In an effort to restore the declining populations of winter flounder along the East Coast of the U.S., researchers from the University of New Hampshire turn to the fishes' inner ear bone. Known as the otoliths, these bones provide vital information regarding the fish's age and chemical elements found in its environment. All of this helps researchers understand the estuaries these juveniles grow up in, according to the University of New Hampshire.

This research was conducted by David Bailey, a UNH graduate student, Elizabeth Fairchild, UNH research assistant professor of biology, and Linda Kalnejais, assistant professor of oceanography. Together they found that juvenile winter flounder share similar chemical signatures on their otoliths if they are in estuaries within roughly 7.5 miles of each other. According to their study, these chemical signatures are influenced by the unique geology and water chemistry of the watersheds that empty into the estuaries they inhabit.

"We don't know where the adults actually come from, which specific bay," Fairchild said in a statement. "We wanted to know if we could say, yes, that's a Great Bay fish, or that's a Narragansett Bay fish, or a Boston Harbor fish. If we can figure that out, we can determine which estuaries in the Northeast are the most essential in terms of providing valuable habitat for winter flounder and protect those places."

The researchers ran samples of the winter flounder's otoliths collected from 12 locations in estuaries and shallow coastal waters ranging from the Navesink River in New Jersey, and northward to New Hampshire's Great Bay. The inner ear bones were then examined through a mass spectrometer to determine the correlation between chemical make-up and location.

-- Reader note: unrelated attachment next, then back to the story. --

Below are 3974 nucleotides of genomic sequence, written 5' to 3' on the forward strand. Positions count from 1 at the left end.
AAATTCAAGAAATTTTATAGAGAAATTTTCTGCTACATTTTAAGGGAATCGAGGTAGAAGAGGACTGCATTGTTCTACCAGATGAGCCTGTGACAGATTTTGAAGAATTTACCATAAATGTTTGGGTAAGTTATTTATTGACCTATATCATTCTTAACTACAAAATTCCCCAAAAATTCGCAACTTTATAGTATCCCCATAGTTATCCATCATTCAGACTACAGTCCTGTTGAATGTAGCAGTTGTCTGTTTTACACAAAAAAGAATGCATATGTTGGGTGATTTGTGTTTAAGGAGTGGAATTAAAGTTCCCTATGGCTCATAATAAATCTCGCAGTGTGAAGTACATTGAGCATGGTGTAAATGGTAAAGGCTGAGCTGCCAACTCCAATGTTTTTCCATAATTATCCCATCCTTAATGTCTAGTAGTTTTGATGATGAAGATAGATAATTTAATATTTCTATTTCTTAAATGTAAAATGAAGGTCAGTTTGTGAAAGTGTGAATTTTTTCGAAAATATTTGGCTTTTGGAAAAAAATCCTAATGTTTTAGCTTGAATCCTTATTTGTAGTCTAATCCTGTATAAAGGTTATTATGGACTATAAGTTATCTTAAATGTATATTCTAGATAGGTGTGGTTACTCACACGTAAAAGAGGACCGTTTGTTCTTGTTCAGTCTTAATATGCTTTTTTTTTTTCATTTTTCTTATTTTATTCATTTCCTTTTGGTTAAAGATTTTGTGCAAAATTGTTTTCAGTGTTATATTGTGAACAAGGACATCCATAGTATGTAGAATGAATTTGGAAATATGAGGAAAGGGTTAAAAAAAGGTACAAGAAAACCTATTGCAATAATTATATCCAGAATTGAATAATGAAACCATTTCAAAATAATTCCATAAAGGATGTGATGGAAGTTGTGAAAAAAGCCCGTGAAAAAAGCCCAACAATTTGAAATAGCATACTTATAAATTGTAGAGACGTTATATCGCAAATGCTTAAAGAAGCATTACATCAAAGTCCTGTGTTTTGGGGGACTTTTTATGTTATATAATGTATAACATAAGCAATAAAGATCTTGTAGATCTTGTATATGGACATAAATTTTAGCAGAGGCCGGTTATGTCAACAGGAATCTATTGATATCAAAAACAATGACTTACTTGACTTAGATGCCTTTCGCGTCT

The results of their study using otolith chemistry, recently published in the journal Transactions of the American Fisheries Society, prove to have a 73 percent accuracy rate when tracing juvenile winter flounder back to their brackish homes. This provides a new tool for monitoring the species.

Winter flounder are valued for their taste. Known on many menus as simply flounder, in 2013 the fish were valued at roughly $10 million. Fairchild explained that despite strict fishing regulations, this species has been facing a population decline over the past two decades along the East Coast. Juvenile winter flounder must eventially swim out to deeper offshore waters in order to survive but the estuaries in which they develop are being negatively impacted by warming waters and land development pressures. 

"This research is important in terms of environmental protection, trying to figure out which estuaries are producing the most number of fish for the population where people can actually fish for them, and trying to protect those estuaries so we don't harm the winter flounder," Bailey added. "You wouldn't want to dredge an area if you know that's the prime area that produces fish for a Gulf of Maine winter flounder fishery."

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